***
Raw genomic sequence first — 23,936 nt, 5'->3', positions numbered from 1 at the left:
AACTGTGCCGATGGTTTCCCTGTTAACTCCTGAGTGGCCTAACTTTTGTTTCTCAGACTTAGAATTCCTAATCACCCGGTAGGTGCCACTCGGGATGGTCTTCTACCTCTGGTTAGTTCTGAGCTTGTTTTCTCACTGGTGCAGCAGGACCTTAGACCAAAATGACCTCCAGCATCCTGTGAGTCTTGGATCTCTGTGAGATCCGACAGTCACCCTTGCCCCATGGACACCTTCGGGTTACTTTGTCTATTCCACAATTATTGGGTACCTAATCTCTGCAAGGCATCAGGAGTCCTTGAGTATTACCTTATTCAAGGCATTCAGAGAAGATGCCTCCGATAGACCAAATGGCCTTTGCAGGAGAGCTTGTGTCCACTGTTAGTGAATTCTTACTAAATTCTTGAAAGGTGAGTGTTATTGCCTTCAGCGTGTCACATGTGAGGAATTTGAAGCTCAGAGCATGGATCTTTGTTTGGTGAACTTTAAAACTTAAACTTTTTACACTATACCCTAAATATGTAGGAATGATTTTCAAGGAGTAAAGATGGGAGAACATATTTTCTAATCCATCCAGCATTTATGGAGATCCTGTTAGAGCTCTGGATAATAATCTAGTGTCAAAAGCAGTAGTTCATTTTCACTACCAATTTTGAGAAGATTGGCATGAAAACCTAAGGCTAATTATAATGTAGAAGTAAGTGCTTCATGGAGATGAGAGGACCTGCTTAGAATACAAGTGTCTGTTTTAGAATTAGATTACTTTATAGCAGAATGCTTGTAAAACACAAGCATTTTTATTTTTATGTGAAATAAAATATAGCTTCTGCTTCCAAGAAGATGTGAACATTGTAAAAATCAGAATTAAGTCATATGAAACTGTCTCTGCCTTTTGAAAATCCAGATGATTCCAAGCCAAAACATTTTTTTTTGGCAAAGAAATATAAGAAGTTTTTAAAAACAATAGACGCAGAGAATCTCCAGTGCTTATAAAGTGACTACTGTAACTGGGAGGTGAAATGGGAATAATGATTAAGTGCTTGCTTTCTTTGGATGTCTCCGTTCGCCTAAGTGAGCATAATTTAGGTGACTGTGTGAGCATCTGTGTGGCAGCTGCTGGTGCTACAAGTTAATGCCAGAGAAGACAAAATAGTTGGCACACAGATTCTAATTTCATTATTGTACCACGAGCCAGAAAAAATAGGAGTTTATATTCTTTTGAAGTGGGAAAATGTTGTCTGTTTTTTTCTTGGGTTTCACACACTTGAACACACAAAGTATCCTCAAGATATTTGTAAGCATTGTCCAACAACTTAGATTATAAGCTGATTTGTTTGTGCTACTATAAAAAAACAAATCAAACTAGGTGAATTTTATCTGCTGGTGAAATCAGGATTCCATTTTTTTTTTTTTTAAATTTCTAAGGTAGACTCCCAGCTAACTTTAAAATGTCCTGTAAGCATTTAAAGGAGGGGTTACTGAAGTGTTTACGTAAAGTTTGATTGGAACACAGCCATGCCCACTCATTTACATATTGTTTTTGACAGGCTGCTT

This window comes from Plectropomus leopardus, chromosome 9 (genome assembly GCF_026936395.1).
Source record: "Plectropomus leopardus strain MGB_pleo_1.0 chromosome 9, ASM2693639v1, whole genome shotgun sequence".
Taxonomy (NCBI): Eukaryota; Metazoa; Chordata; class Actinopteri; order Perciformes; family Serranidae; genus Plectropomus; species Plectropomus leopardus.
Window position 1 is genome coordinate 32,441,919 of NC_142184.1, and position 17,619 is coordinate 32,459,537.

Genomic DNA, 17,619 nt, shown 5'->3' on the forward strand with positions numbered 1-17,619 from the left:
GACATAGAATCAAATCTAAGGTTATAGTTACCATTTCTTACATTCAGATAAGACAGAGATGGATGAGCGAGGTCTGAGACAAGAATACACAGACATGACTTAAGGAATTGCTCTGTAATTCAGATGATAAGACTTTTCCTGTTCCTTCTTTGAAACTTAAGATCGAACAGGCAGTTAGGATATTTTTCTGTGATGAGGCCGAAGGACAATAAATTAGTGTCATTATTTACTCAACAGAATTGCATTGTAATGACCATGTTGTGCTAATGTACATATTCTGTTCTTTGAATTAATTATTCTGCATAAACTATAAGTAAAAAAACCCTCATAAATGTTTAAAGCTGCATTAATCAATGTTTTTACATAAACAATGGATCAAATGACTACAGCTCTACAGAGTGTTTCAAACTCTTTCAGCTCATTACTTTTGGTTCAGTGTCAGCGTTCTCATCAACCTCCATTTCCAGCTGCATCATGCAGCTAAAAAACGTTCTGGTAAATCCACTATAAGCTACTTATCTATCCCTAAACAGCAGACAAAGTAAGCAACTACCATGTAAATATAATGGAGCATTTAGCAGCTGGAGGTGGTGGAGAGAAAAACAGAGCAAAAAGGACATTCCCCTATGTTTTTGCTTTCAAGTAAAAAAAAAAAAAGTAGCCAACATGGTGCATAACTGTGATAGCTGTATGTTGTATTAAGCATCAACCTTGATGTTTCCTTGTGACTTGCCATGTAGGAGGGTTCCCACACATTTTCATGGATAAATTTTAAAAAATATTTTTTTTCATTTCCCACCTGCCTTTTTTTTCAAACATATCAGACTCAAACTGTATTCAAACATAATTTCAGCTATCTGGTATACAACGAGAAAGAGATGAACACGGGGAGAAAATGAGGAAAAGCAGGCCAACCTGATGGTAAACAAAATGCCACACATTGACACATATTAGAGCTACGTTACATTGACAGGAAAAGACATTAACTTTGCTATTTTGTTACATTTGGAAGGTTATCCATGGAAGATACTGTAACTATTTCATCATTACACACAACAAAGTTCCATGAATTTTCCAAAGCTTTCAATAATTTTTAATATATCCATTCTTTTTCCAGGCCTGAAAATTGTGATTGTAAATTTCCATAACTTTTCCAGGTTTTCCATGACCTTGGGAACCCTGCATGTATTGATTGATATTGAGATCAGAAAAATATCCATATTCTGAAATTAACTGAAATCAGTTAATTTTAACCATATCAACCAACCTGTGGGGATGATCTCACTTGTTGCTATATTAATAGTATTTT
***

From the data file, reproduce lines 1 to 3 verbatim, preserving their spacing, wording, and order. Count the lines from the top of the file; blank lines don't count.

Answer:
Raw genomic sequence first — 23,936 nt, 5'->3', positions numbered from 1 at the left:
AACTGTGCCGATGGTTTCCCTGTTAACTCCTGAGTGGCCTAACTTTTGTTTCTCAGACTTAGAATTCCTAATCACCCGGTAGGTGCCACTCGGGATGGTCTTCTACCTCTGGTTAGTTCTGAGCTTGTTTTCTCACTGGTGCAGCAGGACCTTAGACCAAAATGACCTCCAGCATCCTGTGAGTCTTGGATCTCTGTGAGATCCGACAGTCACCCTTGCCCCATGGACACCTTCGGGTTACTTTGTCTATTCCACAATTATTGGGTACCTAATCTCTGCAAGGCATCAGGAGTCCTTGAGTATTACCTTATTCAAGGCATTCAGAGAAGATGCCTCCGATAGACCAAATGGCCTTTGCAGGAGAGCTTGTGTCCACTGTTAGTGAATTCTTACTAAATTCTTGAAAGGTGAGTGTTATTGCCTTCAGCGTGTCACATGTGAGGAATTTGAAGCTCAGAGCATGGATCTTTGTTTGGTGAACTTTAAAACTTAAACTTTTTACACTATACCCTAAATATGTAGGAATGATTTTCAAGGAGTAAAGATGGGAGAACATATTTTCTAATCCATCCAGCATTTATGGAGATCCTGTTAGAGCTCTGGATAATAATCTAGTGTCAAAAGCAGTAGTTCATTTTCACTACCAATTTTGAGAAGATTGGCATGAAAACCTAAGGCTAATTATAATGTAGAAGTAAGTGCTTCATGGAGATGAGAGGACCTGCTTAGAATACAAGTGTCTGTTTTAGAATTAGATTACTTTATAGCAGAATGCTTGTAAAACACAAGCATTTTTATTTTTATGTGAAATAAAATATAGCTTCTGCTTCCAAGAAGATGTGAACATTGTAAAAATCAGAATTAAGTCATATGAAACTGTCTCTGCCTTTTGAAAATCCAGATGATTCCAAGCCAAAACATTTTTTTTTGGCAAAGAAATATAAGAAGTTTTTAAAAACAATAGACGCAGAGAATCTCCAGTGCTTATAAAGTGACTACTGTAACTGGGAGGTGAAATGGGAATAATGATTAAGTGCTTGCTTTCTTTGGATGTCTCCGTTCGCCTAAGTGAGCATAATTTAGGTGACTGTGTGAGCATCTGTGTGGCAGCTGCTGGTGCTACAAGTTAATGCCAGAGAAGACAAAATAGTTGGCACACAGATTCTAATTTCATTATTGTACCACGAGCCAGAAAAAATAGGAGTTTATATTCTTTTGAAGTGGGAAAATGTTGTCTGTTTTTTTCTTGGGTTTCACACACTTGAACACACAAAGTATCCTCAAGATATTTGTAAGCATTGTCCAACAACTTAGATTATAAGCTGATTTGTTTGTGCTACTATAAAAAAACAAATCAAACTAGGTGAATTTTATCTGCTGGTGAAATCAGGATTCCATTTTTTTTTTTTTTAAATTTCTAAGGTAGACTCCCAGCTAACTTTAAAATGTCCTGTAAGCATTTAAAGGAGGGGTTACTGAAGTGTTTACGTAAAGTTTGATTGGAACACAGCCATGCCCACTCATTTACATATTGTTTTTGACAGGCTGCTT

This window comes from Plectropomus leopardus, chromosome 9 (genome assembly GCF_026936395.1).